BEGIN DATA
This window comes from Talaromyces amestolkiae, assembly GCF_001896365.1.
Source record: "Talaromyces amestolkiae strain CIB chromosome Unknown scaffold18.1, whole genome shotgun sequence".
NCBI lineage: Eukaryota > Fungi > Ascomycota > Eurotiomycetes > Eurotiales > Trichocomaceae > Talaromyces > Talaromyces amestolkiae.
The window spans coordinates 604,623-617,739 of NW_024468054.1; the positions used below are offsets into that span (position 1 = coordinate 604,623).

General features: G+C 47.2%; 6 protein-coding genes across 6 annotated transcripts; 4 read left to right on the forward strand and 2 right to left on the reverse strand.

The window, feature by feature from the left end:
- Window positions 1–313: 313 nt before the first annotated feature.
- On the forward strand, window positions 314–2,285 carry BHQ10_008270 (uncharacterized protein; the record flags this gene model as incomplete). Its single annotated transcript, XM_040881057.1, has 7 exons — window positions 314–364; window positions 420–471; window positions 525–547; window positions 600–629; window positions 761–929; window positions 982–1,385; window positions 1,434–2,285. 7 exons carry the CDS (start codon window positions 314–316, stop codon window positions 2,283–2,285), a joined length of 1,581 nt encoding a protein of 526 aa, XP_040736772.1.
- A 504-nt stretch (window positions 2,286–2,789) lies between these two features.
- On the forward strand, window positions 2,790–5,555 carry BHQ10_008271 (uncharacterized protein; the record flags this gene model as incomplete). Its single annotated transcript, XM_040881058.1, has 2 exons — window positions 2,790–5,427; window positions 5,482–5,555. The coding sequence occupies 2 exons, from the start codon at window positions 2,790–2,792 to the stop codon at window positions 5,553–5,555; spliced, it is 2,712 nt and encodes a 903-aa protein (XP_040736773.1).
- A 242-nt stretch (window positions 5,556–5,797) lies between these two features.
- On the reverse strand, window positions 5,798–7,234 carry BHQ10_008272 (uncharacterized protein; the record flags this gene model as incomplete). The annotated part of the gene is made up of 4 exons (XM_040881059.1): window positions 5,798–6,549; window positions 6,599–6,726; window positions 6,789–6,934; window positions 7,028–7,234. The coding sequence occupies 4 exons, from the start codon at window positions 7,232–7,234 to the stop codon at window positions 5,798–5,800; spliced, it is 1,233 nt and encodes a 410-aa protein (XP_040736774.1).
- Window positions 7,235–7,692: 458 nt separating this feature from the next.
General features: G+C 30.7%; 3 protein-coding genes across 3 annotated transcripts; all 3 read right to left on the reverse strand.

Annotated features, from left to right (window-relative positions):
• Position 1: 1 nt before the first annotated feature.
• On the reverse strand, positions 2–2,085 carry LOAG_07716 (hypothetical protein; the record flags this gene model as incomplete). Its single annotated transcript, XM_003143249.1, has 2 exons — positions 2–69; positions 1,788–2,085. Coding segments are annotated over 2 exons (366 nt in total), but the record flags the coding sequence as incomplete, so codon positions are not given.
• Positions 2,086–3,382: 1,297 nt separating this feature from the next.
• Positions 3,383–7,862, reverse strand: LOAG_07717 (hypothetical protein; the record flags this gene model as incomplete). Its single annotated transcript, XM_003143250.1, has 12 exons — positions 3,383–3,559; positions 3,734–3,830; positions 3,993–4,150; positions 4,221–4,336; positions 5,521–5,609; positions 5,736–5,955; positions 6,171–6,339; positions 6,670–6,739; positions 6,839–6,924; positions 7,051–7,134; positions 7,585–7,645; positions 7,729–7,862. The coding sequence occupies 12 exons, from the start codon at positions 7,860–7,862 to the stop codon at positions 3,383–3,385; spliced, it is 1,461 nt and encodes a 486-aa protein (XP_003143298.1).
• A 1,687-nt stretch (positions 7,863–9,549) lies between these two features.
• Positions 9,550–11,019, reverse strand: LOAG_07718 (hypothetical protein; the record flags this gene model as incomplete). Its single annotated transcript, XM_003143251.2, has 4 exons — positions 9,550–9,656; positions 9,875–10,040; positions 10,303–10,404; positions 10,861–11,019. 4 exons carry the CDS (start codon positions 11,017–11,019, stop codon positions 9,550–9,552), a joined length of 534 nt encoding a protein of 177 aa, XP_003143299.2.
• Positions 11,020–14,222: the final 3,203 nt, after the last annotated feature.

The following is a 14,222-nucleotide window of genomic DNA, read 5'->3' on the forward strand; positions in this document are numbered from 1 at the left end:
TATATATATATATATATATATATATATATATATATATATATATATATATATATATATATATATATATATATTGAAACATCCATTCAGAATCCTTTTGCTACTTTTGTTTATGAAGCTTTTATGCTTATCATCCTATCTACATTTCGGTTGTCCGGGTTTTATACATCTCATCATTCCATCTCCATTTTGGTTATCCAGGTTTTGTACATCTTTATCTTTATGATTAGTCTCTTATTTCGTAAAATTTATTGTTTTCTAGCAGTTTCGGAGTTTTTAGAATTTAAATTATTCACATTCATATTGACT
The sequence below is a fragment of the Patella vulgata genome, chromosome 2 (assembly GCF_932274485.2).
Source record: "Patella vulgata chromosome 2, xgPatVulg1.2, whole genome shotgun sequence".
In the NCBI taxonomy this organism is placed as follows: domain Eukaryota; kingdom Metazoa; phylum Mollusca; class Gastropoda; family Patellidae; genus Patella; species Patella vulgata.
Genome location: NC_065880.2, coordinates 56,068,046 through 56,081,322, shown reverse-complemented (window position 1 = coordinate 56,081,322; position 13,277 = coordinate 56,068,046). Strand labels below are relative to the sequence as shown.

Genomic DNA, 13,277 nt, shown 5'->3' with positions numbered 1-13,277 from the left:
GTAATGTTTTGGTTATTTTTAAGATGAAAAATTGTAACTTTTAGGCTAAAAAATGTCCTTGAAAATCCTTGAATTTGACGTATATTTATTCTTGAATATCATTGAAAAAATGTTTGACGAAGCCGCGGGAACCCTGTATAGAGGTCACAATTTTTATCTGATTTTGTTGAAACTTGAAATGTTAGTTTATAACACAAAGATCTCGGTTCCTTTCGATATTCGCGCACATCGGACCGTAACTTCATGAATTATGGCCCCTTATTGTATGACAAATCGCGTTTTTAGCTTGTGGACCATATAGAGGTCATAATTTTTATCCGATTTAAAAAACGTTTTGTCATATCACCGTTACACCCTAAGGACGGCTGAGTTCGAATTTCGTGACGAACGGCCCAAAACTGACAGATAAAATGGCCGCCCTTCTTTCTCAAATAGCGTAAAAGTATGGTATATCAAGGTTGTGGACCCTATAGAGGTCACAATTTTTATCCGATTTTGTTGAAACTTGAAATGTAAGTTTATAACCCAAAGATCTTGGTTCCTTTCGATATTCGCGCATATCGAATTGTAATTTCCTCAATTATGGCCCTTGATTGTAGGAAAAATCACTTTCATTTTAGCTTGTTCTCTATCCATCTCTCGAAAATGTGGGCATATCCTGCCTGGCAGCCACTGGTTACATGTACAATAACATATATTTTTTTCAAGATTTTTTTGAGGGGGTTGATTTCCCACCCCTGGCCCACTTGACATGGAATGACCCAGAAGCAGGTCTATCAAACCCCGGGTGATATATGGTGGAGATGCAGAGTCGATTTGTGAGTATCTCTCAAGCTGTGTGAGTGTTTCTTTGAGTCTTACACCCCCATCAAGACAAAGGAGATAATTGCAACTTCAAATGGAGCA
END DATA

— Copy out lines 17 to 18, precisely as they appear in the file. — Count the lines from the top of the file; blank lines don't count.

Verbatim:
• On the reverse strand, positions 2–2,085 carry LOAG_07716 (hypothetical protein; the record flags this gene model as incomplete). Its single annotated transcript, XM_003143249.1, has 2 exons — positions 2–69; positions 1,788–2,085. Coding segments are annotated over 2 exons (366 nt in total), but the record flags the coding sequence as incomplete, so codon positions are not given.
• Positions 2,086–3,382: 1,297 nt separating this feature from the next.